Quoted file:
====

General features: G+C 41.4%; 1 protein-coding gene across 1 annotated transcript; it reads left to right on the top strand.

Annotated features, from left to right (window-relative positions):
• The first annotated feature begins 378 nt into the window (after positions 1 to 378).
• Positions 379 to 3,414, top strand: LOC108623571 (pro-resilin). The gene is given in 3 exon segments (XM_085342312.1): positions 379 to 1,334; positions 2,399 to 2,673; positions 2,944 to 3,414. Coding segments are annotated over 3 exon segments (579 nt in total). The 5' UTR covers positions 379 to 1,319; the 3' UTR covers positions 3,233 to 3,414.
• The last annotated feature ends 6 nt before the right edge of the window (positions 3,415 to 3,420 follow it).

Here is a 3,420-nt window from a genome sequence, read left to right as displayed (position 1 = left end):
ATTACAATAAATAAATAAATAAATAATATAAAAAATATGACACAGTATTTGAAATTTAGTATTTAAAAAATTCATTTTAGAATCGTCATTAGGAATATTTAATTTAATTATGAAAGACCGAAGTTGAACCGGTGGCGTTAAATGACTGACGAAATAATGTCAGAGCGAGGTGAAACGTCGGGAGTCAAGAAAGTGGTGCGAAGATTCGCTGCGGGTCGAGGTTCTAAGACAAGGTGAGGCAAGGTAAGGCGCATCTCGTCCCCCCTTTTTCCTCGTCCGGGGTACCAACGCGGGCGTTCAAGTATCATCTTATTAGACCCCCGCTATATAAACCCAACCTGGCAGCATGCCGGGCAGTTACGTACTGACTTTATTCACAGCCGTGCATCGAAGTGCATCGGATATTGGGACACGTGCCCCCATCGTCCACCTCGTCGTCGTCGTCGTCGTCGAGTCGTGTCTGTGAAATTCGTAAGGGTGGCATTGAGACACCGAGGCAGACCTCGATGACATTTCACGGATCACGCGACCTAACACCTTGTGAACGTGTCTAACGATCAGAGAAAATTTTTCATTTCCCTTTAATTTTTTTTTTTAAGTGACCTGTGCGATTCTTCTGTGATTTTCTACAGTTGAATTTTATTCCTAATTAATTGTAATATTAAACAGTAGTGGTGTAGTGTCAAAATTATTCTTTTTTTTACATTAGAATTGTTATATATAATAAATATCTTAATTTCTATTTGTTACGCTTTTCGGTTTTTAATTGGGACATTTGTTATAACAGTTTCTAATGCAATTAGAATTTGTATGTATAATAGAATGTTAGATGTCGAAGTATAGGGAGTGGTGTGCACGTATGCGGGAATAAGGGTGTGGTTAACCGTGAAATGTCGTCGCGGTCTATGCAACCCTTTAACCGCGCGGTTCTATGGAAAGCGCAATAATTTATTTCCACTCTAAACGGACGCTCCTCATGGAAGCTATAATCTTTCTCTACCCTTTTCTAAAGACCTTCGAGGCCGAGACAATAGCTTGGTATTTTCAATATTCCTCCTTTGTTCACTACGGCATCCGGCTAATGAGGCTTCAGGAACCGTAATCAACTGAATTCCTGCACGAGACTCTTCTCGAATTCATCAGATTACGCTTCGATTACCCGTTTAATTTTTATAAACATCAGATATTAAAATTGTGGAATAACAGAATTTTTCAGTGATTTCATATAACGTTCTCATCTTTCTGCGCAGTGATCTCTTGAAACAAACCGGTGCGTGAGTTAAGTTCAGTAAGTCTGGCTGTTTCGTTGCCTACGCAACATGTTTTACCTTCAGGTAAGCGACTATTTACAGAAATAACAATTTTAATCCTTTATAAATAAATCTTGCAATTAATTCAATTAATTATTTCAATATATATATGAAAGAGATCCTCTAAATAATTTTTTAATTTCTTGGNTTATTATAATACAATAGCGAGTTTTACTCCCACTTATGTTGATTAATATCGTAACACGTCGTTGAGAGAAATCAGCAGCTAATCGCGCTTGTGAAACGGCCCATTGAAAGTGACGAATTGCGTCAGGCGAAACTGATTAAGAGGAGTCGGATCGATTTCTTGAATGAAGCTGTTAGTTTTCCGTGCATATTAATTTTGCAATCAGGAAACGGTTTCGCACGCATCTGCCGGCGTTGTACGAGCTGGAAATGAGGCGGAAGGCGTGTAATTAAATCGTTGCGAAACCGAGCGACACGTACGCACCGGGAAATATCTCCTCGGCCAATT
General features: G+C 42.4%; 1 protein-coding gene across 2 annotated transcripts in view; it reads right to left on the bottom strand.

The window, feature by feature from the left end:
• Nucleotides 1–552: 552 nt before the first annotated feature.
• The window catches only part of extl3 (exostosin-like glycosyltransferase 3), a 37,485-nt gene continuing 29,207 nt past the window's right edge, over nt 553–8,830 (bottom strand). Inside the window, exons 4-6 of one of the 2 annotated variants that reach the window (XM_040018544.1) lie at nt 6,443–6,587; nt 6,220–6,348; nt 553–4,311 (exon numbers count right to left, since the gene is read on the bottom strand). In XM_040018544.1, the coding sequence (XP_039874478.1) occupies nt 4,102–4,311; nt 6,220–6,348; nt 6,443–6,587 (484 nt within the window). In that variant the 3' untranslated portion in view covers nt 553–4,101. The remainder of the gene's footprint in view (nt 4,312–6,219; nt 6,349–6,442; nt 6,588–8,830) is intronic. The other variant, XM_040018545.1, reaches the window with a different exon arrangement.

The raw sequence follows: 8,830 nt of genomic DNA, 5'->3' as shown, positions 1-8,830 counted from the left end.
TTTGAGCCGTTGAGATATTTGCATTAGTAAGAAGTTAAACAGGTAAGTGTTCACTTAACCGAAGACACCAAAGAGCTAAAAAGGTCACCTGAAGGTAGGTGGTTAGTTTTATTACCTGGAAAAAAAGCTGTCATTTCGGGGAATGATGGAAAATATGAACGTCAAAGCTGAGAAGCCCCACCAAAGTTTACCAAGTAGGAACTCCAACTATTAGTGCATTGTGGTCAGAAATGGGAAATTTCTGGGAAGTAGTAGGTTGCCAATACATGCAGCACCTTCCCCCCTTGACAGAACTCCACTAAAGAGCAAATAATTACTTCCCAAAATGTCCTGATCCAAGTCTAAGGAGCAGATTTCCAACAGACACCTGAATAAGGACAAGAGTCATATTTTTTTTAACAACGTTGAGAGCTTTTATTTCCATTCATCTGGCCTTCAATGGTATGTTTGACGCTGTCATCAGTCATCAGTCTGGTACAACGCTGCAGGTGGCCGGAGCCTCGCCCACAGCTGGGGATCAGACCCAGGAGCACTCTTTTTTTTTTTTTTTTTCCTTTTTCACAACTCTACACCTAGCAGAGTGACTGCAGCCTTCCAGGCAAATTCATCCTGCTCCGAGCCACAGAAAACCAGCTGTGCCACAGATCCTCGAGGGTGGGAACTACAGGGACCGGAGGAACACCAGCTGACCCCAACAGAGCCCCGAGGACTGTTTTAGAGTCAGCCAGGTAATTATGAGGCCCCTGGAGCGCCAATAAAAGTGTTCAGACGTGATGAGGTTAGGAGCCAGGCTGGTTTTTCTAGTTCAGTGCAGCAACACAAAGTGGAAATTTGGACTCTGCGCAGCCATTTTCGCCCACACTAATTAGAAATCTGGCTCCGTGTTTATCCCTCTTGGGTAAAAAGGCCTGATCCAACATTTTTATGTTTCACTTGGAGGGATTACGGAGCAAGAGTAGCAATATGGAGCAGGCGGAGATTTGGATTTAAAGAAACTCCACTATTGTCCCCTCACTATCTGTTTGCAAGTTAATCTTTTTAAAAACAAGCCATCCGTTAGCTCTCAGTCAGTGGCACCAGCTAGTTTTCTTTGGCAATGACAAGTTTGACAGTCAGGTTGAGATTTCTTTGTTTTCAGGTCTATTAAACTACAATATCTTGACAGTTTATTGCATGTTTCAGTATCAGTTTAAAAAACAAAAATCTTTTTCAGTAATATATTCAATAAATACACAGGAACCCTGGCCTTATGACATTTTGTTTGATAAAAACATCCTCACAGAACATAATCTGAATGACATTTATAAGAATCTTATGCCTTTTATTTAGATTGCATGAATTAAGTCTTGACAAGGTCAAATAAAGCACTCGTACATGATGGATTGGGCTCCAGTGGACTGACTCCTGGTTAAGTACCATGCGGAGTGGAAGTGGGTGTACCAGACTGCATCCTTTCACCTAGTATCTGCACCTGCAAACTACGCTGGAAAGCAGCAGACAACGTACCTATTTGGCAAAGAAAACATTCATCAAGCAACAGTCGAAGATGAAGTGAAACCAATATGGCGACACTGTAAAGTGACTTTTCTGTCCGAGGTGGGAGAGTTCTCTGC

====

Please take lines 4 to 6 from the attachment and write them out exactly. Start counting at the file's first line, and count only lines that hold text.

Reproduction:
• Positions 379 to 3,414, top strand: LOC108623571 (pro-resilin). The gene is given in 3 exon segments (XM_085342312.1): positions 379 to 1,334; positions 2,399 to 2,673; positions 2,944 to 3,414. Coding segments are annotated over 3 exon segments (579 nt in total). The 5' UTR covers positions 379 to 1,319; the 3' UTR covers positions 3,233 to 3,414.
• The last annotated feature ends 6 nt before the right edge of the window (positions 3,415 to 3,420 follow it).

Here is a 3,420-nt window from a genome sequence, read left to right as displayed (position 1 = left end):